I was so stoked to hear my name as I hit that first mat!
I looked to my left and saw my family there, hugged and kissed Amy and my awesome mom in law Nona hugged my family and ran to get my medal and foil.
It was done, it was official. Not as pretty as I had hoped but it was done. I was standing in front of the capitol in my hometown filled with excitement at having achieved a goal I had set out to do 6 months earlier.
I milled about afterward for a bit with Holly and Greg Chance, got a bunch of free produce and eventually left.

Now a week later, it's all a blur - I'm still resting, I did get one blister, but my post race damage was minimal. I cannot be thankful enough that my IT band held up and held strong.I know that there's more that I'm forgetting but I had to type this up before the year ended, so here's my wrap up.

Cool people I saw along the way
- the Christmas twins, (see the photo at Mile 20) they were handing out candy, too cool!
- the pacers - I loved how the encouraged their crew, kudos! Next year I shall keep up with you.
- camo girl - this girl had on a camo headband that matched my shorts. We leapfrogged and she finally caught up with me after an hour.
- mom and daughter runners
- marathon maniacs jerseys - just because, 3 in 3 months isn't maniacal - it's just scary.
- marines doing traffic/crowd control. A woman was running, carrying an American flag and every time she ran by one of them no matter what they were doing they stopped and gave a crisp salute.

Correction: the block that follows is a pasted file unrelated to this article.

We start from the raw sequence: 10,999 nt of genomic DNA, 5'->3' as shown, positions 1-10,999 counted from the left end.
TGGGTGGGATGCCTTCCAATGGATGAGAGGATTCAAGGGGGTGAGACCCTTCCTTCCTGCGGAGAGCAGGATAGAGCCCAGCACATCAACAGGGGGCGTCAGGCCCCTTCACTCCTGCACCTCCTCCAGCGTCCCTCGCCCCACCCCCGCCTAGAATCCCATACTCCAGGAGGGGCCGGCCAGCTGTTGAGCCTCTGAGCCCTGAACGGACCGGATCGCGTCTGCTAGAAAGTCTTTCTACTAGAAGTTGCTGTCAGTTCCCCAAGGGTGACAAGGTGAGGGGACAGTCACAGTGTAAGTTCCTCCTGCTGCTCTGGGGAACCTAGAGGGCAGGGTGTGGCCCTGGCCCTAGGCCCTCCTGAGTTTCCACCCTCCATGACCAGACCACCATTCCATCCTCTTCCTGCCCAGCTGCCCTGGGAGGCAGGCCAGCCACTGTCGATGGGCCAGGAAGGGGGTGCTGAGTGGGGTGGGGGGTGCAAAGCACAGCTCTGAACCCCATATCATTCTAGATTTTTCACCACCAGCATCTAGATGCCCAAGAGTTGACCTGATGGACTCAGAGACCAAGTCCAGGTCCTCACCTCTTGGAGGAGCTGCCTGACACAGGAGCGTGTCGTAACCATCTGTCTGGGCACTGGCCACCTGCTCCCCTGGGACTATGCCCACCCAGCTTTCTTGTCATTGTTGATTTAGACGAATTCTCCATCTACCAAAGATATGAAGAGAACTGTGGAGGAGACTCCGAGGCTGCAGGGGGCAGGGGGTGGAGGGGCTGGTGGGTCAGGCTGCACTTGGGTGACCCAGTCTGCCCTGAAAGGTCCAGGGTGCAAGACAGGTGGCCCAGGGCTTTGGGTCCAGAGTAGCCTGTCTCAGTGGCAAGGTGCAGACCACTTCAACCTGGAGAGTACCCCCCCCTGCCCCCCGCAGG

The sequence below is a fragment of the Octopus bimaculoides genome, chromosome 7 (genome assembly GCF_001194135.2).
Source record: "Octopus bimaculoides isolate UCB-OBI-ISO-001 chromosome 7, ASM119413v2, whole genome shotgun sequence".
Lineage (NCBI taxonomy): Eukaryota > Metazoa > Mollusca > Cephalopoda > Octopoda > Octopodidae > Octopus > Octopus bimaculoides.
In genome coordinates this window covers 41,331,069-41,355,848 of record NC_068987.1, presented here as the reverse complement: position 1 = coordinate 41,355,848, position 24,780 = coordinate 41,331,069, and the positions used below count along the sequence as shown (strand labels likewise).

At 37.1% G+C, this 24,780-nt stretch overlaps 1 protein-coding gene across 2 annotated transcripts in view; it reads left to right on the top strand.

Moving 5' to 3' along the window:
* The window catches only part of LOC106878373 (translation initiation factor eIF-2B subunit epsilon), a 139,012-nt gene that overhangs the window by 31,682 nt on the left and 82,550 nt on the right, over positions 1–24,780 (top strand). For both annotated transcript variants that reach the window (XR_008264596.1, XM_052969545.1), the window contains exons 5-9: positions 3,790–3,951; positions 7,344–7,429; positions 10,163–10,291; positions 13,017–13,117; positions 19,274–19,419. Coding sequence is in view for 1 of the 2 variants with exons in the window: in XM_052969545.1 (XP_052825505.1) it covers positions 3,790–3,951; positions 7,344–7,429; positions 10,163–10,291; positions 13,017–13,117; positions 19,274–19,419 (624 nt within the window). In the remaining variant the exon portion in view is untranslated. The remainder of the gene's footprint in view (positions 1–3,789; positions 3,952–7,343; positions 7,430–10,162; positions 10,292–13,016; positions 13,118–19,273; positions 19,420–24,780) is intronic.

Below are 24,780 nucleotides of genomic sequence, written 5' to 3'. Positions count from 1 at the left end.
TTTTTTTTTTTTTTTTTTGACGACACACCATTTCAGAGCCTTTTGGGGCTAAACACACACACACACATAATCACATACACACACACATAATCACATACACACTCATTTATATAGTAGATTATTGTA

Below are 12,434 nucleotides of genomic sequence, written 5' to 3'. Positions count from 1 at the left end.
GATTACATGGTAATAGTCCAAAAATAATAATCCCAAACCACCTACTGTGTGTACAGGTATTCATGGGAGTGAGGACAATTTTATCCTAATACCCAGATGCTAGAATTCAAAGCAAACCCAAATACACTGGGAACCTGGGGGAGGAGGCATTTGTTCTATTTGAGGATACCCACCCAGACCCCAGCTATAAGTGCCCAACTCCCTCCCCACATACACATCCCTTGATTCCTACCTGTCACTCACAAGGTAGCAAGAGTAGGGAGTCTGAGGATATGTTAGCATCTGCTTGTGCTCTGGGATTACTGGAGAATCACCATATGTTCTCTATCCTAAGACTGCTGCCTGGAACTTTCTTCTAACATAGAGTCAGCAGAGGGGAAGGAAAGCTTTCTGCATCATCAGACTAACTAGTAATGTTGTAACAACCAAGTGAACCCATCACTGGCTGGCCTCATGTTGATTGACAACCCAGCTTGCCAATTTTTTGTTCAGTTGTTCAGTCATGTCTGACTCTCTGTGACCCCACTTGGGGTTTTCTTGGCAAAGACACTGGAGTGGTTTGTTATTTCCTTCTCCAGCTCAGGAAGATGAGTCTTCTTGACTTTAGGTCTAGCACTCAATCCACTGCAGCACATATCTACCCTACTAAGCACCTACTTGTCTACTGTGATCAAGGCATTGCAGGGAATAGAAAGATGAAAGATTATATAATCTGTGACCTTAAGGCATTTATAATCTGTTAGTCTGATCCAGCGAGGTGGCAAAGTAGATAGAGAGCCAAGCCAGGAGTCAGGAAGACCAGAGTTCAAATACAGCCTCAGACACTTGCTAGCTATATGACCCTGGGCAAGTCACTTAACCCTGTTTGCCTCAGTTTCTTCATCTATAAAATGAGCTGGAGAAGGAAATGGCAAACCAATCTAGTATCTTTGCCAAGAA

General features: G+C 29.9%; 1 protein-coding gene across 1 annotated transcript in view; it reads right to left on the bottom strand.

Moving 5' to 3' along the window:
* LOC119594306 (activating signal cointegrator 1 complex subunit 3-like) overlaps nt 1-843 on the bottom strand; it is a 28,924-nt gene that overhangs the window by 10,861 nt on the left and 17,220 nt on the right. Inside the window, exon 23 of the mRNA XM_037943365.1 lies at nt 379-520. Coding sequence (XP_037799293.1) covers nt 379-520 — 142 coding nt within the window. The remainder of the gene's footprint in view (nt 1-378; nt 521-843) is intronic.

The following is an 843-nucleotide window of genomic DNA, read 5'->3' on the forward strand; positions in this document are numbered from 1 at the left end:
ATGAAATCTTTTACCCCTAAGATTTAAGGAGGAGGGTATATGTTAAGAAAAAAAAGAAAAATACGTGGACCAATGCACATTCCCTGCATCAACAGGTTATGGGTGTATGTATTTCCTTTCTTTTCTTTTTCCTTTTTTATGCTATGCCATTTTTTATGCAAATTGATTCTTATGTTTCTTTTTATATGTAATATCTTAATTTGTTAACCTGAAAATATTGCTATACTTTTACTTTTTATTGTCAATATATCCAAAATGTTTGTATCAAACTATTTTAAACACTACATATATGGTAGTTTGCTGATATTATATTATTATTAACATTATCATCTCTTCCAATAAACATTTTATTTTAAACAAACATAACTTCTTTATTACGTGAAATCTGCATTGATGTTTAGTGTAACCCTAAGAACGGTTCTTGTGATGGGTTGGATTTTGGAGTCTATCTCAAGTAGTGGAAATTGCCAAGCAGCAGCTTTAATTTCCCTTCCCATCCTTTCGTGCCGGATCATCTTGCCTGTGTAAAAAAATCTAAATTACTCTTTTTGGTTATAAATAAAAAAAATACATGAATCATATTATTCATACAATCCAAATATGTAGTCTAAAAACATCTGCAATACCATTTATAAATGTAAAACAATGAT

America - eff yeah!

Things I learned at this race:

- The race is NOT a time to experiment with new drinks. Poor Steve got waylaid by that nasty Ultima drink and paid dearly.
I felt so bad for him, he trained hard and although the event was a total net positive, I hate to see my friends in pain.

- I can ingest gels, but just not more than 4. After that I become a barfing mess.

- I'm ok with just one Nuun and a serving of Clif Blok electrolyte chews.

- I will run the first half slowly and get negative splits,  I will run the first half slowly and get negative splits,  I will run the first half slowly and get negative splits...
I did this SAME thing at the American River Parkway Half Marathon I went out WAY too fast and paid the price afterwards with involuntary walk breaks.
It's just hard to counter the excitement of that starting horn and the energy of the crowd, but now I know.

- It's not AS fun to finish near the back of the pack. I mean I was still TOTALLY stoked on finishing but I was perilously close to not finishing within the official time limit.